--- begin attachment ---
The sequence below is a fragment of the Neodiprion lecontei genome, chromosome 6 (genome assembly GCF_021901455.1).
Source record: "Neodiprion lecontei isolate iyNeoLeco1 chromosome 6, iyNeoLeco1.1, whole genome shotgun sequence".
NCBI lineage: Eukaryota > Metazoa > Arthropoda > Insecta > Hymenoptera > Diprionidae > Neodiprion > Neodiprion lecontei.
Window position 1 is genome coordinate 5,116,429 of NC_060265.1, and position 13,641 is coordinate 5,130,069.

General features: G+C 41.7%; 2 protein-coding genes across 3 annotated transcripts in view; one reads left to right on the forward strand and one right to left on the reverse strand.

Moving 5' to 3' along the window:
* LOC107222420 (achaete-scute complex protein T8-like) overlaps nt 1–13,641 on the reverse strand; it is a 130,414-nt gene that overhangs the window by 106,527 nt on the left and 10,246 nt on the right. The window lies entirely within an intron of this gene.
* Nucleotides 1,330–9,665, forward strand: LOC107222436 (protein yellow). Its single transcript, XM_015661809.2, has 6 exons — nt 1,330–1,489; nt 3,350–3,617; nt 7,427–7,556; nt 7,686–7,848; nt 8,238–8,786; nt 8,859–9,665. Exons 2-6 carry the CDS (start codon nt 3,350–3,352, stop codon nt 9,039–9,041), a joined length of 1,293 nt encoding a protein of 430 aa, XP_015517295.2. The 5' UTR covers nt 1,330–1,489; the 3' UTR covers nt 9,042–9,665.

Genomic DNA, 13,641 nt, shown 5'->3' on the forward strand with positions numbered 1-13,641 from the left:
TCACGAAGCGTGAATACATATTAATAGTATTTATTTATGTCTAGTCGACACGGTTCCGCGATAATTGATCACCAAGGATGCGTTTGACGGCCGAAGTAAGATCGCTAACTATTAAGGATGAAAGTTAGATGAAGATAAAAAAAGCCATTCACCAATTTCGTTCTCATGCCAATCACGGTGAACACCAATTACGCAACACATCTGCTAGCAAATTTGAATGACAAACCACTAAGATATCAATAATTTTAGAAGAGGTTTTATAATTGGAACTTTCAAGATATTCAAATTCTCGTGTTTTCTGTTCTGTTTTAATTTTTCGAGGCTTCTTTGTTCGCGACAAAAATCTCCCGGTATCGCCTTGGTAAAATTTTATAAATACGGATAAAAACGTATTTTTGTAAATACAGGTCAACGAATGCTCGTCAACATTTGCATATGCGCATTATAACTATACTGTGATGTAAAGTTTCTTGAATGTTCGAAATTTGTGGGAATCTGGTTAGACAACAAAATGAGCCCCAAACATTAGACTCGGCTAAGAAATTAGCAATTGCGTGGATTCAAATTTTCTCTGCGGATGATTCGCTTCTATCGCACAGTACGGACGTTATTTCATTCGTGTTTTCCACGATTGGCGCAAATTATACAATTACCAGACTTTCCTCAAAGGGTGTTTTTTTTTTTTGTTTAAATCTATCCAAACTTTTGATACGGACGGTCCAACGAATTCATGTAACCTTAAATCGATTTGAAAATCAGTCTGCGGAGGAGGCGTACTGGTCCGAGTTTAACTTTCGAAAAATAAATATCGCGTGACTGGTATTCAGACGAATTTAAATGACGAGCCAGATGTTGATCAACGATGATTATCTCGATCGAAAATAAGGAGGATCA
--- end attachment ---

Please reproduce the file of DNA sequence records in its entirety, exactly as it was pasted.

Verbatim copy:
The sequence below is a fragment of the Neodiprion lecontei genome, chromosome 6 (genome assembly GCF_021901455.1).
Source record: "Neodiprion lecontei isolate iyNeoLeco1 chromosome 6, iyNeoLeco1.1, whole genome shotgun sequence".
NCBI lineage: Eukaryota > Metazoa > Arthropoda > Insecta > Hymenoptera > Diprionidae > Neodiprion > Neodiprion lecontei.
Window position 1 is genome coordinate 5,116,429 of NC_060265.1, and position 13,641 is coordinate 5,130,069.

General features: G+C 41.7%; 2 protein-coding genes across 3 annotated transcripts in view; one reads left to right on the forward strand and one right to left on the reverse strand.

Moving 5' to 3' along the window:
* LOC107222420 (achaete-scute complex protein T8-like) overlaps nt 1–13,641 on the reverse strand; it is a 130,414-nt gene that overhangs the window by 106,527 nt on the left and 10,246 nt on the right. The window lies entirely within an intron of this gene.
* Nucleotides 1,330–9,665, forward strand: LOC107222436 (protein yellow). Its single transcript, XM_015661809.2, has 6 exons — nt 1,330–1,489; nt 3,350–3,617; nt 7,427–7,556; nt 7,686–7,848; nt 8,238–8,786; nt 8,859–9,665. Exons 2-6 carry the CDS (start codon nt 3,350–3,352, stop codon nt 9,039–9,041), a joined length of 1,293 nt encoding a protein of 430 aa, XP_015517295.2. The 5' UTR covers nt 1,330–1,489; the 3' UTR covers nt 9,042–9,665.

Genomic DNA, 13,641 nt, shown 5'->3' on the forward strand with positions numbered 1-13,641 from the left:
TCACGAAGCGTGAATACATATTAATAGTATTTATTTATGTCTAGTCGACACGGTTCCGCGATAATTGATCACCAAGGATGCGTTTGACGGCCGAAGTAAGATCGCTAACTATTAAGGATGAAAGTTAGATGAAGATAAAAAAAGCCATTCACCAATTTCGTTCTCATGCCAATCACGGTGAACACCAATTACGCAACACATCTGCTAGCAAATTTGAATGACAAACCACTAAGATATCAATAATTTTAGAAGAGGTTTTATAATTGGAACTTTCAAGATATTCAAATTCTCGTGTTTTCTGTTCTGTTTTAATTTTTCGAGGCTTCTTTGTTCGCGACAAAAATCTCCCGGTATCGCCTTGGTAAAATTTTATAAATACGGATAAAAACGTATTTTTGTAAATACAGGTCAACGAATGCTCGTCAACATTTGCATATGCGCATTATAACTATACTGTGATGTAAAGTTTCTTGAATGTTCGAAATTTGTGGGAATCTGGTTAGACAACAAAATGAGCCCCAAACATTAGACTCGGCTAAGAAATTAGCAATTGCGTGGATTCAAATTTTCTCTGCGGATGATTCGCTTCTATCGCACAGTACGGACGTTATTTCATTCGTGTTTTCCACGATTGGCGCAAATTATACAATTACCAGACTTTCCTCAAAGGGTGTTTTTTTTTTTTGTTTAAATCTATCCAAACTTTTGATACGGACGGTCCAACGAATTCATGTAACCTTAAATCGATTTGAAAATCAGTCTGCGGAGGAGGCGTACTGGTCCGAGTTTAACTTTCGAAAAATAAATATCGCGTGACTGGTATTCAGACGAATTTAAATGACGAGCCAGATGTTGATCAACGATGATTATCTCGATCGAAAATAAGGAGGATCA